Białowieża is one of Europe’s last primeval forests, with many rare species and hundred year-old trees. In 2017, the Polish Ministry of the Environment was criticized for allowing an increase in logging, protests and a court case in the European Court of Justice followed. In February, the court published an opinion which is good news for all opponents of logging.
The fight over logging rights
On 25 March 2016, Jan Szyszko, Poland’s former Minister of Environment adopted a decision allowing for a three-fold increase in logging operations in the Białowieża Forest district. At this time there was a bark beetle outbreak in the forests and it was argued that logging would help the fight against this outbreak. Bark beetles in the forest may kill thousands of trees, but many biologists are sure that the bark beetles are a completely natural phenomenon., Though they will kill a certain number of trees, cutting down more trees in addition to this could harm the forest far more.
In 2017, almost 190 000 cubic meters of wood was logged, which is four times the average annual harvest. Additionally, this was the first time that heavy-duty machinery had been used in this forest, threatening the forest’s natural ground and the habitat of many smaller species.
Both the increased logging and the use of heavy machinery was criticized by Greenpeace Poland and UNESCO, for example. Many demonstrations were held, in the forest as well as in major Polish cities. While the government did not change its opinion, and many of the protests were suppressed, both the protests and the logging were hotly debated in Poland and Europe.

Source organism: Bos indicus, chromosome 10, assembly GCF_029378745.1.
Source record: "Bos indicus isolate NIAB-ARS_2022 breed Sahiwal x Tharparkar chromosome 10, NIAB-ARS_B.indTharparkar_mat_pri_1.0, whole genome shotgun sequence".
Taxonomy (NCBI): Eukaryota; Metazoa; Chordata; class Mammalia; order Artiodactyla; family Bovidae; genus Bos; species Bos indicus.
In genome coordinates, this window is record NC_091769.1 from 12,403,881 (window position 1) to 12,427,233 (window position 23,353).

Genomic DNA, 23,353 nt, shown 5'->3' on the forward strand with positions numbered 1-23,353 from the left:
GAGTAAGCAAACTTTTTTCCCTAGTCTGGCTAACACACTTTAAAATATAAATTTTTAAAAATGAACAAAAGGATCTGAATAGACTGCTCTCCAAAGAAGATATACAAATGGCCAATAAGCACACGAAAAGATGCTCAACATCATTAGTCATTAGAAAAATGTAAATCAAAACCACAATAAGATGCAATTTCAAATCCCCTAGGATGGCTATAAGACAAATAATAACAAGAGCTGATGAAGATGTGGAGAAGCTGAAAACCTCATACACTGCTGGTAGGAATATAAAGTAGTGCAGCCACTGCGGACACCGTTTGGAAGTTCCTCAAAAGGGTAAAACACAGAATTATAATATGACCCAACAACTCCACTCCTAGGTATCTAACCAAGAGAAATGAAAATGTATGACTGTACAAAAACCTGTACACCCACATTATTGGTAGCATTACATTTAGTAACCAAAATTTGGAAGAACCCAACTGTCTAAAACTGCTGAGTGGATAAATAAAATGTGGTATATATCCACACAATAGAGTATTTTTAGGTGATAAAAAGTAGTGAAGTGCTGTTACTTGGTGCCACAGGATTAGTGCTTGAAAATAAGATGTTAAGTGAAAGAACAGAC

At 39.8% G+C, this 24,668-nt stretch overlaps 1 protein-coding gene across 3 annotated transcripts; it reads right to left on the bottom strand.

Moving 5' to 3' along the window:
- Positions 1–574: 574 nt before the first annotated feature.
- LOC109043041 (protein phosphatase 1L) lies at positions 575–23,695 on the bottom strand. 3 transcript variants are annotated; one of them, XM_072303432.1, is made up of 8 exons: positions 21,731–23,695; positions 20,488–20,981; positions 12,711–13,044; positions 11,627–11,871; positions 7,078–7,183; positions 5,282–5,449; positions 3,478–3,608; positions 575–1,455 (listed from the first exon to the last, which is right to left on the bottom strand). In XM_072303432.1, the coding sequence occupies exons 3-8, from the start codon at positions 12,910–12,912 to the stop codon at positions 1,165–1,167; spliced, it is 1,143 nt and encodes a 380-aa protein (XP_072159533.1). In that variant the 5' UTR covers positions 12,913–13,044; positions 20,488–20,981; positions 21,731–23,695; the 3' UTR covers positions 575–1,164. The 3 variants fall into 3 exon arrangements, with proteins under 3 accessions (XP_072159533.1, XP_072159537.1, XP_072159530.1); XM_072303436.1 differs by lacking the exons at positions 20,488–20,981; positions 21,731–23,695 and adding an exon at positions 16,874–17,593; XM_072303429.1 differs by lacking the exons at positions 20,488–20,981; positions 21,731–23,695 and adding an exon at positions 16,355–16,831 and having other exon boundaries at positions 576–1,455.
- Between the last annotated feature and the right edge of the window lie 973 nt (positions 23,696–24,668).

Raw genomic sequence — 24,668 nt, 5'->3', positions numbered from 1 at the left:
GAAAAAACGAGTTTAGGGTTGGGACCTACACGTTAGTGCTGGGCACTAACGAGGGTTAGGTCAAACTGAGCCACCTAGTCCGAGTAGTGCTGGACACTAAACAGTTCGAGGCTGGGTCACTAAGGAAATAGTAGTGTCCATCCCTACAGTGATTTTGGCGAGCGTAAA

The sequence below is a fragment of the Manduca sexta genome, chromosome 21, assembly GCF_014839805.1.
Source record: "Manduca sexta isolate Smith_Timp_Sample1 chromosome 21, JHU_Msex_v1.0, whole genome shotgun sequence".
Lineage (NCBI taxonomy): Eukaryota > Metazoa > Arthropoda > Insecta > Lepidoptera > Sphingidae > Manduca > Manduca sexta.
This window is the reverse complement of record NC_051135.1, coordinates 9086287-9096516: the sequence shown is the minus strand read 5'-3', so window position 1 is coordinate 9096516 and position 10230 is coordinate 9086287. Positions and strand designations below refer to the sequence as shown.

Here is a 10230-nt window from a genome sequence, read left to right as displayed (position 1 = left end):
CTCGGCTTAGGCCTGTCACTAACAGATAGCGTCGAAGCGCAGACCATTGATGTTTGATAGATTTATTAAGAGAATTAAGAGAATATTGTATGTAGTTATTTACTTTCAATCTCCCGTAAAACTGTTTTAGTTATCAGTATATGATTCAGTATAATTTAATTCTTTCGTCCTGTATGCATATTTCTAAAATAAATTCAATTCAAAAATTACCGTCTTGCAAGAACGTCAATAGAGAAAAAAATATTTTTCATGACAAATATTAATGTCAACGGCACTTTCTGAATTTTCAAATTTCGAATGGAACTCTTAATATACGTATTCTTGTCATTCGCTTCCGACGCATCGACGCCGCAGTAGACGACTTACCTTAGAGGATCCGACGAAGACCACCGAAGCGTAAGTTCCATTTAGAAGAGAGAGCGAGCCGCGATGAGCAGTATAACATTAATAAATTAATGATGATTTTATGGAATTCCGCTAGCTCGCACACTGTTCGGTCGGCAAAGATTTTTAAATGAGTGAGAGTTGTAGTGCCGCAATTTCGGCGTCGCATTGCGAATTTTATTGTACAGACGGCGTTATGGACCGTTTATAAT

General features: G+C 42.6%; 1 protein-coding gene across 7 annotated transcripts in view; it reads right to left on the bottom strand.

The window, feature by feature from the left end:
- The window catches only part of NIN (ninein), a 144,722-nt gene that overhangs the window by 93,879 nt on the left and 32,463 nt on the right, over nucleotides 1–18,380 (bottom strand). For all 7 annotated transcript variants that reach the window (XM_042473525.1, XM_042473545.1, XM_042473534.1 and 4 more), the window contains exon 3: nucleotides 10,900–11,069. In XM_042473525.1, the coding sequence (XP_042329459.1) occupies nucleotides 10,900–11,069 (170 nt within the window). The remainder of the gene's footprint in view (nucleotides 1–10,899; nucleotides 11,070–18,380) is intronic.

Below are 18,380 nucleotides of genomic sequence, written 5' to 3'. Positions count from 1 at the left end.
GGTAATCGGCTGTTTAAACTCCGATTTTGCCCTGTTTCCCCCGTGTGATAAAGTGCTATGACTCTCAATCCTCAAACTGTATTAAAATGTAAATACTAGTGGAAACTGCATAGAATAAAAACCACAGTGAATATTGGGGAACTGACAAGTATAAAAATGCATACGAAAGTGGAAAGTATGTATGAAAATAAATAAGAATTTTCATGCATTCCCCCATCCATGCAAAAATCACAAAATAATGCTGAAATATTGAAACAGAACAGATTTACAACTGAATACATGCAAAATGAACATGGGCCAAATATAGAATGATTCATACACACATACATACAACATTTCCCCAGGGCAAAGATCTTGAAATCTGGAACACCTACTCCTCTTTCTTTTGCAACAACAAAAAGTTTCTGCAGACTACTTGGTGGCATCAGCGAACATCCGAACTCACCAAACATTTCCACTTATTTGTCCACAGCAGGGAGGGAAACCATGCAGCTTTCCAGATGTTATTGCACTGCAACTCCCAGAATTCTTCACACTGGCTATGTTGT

Białowieża and the EU
Eventually, the European Commission decided to refer Poland to the ECJ in July 2017, requesting interim measures to stop the logging. However, the Polish government still argued for continuing the logging, as cutting down the forest would save it by reducing the impact of the bark beetles.
The ECJ ordered Poland to stop the logging immediately
The case was brought to court and although the final judgement has not yet been delivered, the court has ordered Poland to stop the logging immediately as of November 2017, even announcing a penalty of €100,000 per in case of any infringement upon this order. There has not been any logging in the forest since. The final judgement is expected soon and there are many reasons to believe it will be in accordance with this order. On the 20th of February the court published an opinion which states that the logging was unlawful. Although this has no legal impact, the judgements are quite often consistent with the opinions published. The Polish Minister of Environment has changed since then and the new minister Henryk Kowalczyk is taking a different approach towards the forest. Although he wants the logging to go on, he has announced that Poland will follow the ECJ’s decision.
Why is this important?
The Białowieża Forest is one of Europe’s last primeval forests, its ecosystem is still shaped by natural factors, almost as it was thousands of years ago. There are many old trees and many rare species, the European bison, for example, and these natural factors make it an invaluable hotspot of species and genetic diversity.